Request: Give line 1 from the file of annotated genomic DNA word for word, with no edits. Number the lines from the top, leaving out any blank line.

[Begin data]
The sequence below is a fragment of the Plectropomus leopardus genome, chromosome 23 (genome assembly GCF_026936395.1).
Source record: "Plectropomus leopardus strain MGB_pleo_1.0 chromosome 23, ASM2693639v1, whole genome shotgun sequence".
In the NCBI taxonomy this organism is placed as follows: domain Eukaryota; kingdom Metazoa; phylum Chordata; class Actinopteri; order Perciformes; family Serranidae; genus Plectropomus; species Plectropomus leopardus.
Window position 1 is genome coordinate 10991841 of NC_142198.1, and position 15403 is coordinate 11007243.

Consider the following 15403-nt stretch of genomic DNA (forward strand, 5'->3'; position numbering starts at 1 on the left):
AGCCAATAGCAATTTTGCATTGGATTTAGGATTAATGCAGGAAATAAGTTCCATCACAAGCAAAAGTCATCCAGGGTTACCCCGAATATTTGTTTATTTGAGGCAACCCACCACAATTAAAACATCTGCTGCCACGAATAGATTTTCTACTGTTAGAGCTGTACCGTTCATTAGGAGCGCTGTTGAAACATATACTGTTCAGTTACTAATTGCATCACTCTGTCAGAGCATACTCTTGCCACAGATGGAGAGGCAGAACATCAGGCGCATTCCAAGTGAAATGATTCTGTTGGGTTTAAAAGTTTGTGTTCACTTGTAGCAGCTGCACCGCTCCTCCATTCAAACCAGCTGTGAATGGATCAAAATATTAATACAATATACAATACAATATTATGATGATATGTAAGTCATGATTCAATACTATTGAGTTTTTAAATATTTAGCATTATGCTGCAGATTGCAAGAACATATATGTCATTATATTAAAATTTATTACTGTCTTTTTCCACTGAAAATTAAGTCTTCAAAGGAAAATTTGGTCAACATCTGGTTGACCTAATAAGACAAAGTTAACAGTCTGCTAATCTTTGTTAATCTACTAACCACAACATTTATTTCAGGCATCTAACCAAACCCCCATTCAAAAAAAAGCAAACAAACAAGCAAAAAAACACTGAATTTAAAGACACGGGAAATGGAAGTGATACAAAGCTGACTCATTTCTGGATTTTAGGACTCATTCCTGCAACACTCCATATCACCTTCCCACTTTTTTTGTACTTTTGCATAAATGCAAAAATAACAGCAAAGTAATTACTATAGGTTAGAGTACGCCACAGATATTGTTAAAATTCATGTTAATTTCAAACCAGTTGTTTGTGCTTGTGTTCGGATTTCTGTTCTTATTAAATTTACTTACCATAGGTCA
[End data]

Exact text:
The sequence below is a fragment of the Plectropomus leopardus genome, chromosome 23 (genome assembly GCF_026936395.1).